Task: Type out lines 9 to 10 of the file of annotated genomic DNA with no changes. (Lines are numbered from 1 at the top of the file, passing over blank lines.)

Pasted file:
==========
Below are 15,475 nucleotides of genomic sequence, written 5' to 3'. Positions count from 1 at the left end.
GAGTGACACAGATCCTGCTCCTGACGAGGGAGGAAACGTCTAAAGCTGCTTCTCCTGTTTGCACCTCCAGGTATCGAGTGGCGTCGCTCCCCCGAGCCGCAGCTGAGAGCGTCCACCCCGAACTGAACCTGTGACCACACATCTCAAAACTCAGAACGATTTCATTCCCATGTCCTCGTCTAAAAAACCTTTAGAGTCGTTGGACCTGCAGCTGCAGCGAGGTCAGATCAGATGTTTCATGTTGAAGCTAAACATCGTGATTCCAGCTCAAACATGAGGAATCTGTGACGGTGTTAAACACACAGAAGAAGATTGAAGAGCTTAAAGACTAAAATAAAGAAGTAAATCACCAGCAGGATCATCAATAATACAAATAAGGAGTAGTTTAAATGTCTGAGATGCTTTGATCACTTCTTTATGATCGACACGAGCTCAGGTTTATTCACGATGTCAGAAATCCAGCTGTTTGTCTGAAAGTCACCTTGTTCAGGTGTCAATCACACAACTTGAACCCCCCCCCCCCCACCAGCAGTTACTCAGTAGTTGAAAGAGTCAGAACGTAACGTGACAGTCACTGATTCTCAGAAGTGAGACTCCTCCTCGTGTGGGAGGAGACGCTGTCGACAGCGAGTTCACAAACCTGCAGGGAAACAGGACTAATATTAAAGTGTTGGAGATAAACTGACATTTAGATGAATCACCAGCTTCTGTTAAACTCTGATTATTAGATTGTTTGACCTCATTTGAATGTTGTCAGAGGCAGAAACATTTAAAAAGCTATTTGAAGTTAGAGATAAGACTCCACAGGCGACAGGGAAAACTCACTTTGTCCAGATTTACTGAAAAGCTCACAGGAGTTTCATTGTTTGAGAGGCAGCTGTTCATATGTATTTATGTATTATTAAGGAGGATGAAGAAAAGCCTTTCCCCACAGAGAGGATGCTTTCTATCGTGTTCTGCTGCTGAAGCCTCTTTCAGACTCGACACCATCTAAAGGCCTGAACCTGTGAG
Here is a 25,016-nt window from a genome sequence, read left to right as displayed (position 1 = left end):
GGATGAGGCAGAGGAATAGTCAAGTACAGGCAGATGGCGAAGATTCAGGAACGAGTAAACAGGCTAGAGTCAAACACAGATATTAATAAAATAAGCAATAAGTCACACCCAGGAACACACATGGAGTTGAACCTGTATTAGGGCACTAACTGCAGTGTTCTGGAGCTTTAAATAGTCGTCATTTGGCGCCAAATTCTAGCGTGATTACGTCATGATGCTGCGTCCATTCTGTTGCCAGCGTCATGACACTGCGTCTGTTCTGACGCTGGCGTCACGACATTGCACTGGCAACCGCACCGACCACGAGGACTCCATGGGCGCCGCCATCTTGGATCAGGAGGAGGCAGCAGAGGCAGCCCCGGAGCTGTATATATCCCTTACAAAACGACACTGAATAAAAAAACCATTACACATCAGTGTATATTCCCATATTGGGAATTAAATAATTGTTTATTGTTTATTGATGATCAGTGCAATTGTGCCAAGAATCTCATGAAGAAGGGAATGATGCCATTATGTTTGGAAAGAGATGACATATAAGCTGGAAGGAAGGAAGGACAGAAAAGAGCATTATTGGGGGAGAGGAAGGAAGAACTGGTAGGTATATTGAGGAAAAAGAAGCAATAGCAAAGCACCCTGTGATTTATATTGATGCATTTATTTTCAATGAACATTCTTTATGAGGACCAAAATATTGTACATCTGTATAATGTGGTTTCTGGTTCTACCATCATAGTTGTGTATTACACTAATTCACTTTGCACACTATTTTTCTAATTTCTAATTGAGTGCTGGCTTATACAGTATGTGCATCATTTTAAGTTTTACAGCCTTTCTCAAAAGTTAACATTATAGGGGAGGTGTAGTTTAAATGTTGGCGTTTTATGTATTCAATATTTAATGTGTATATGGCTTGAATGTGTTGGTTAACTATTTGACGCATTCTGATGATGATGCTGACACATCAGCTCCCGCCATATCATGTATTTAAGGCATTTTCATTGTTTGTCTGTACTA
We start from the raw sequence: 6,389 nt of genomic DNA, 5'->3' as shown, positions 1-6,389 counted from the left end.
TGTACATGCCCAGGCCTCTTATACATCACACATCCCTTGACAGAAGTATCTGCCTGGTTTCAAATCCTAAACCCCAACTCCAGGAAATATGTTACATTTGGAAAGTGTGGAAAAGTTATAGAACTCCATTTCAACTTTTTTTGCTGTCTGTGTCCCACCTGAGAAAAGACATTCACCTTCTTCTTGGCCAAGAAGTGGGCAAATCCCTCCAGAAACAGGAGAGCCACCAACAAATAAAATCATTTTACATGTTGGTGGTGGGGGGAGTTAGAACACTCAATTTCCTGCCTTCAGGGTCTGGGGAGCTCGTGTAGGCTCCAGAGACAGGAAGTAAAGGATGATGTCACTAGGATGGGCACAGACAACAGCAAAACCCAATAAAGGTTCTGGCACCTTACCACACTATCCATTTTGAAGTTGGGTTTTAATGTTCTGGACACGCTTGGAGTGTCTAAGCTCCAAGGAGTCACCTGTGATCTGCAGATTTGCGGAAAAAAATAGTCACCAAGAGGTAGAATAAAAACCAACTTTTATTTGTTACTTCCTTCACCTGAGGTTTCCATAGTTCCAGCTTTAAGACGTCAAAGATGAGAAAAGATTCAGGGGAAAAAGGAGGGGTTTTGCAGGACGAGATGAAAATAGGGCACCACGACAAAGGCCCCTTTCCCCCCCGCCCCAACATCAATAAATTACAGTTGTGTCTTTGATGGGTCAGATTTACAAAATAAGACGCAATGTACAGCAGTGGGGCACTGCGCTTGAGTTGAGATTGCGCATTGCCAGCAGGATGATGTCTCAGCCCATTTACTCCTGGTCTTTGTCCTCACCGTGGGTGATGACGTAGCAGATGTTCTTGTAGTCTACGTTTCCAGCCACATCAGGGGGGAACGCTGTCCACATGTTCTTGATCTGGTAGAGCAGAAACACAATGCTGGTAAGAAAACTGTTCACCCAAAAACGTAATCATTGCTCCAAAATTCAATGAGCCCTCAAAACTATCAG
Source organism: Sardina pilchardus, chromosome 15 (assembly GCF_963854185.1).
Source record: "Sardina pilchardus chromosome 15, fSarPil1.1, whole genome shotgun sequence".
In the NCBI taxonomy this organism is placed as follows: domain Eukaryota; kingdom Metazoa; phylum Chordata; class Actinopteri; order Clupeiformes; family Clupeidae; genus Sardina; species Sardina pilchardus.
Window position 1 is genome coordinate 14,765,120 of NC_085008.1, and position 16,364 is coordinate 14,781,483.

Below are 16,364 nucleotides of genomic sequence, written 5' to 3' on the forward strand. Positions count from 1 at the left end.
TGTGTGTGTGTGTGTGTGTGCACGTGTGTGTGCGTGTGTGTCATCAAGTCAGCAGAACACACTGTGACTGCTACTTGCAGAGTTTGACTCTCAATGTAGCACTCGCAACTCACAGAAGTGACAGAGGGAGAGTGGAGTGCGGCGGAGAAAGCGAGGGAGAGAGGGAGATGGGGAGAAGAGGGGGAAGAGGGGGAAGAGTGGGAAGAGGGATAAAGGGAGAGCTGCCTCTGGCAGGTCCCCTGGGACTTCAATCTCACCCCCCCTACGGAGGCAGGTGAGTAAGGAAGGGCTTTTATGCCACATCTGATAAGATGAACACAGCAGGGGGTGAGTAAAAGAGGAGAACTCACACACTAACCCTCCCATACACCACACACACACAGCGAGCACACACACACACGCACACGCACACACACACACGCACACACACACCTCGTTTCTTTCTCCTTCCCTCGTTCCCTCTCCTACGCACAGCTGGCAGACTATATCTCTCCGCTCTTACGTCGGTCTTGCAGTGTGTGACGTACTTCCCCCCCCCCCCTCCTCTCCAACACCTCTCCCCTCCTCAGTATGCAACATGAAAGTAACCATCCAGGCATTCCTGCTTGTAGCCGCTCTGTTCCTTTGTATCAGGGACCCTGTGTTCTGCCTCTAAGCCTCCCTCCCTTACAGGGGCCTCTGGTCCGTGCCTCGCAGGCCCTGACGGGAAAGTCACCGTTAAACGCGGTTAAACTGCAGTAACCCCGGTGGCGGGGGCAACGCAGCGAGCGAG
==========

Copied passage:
In the NCBI taxonomy this organism is placed as follows: domain Eukaryota; kingdom Metazoa; phylum Chordata; class Actinopteri; order Clupeiformes; family Clupeidae; genus Sardina; species Sardina pilchardus.
Window position 1 is genome coordinate 14,765,120 of NC_085008.1, and position 16,364 is coordinate 14,781,483.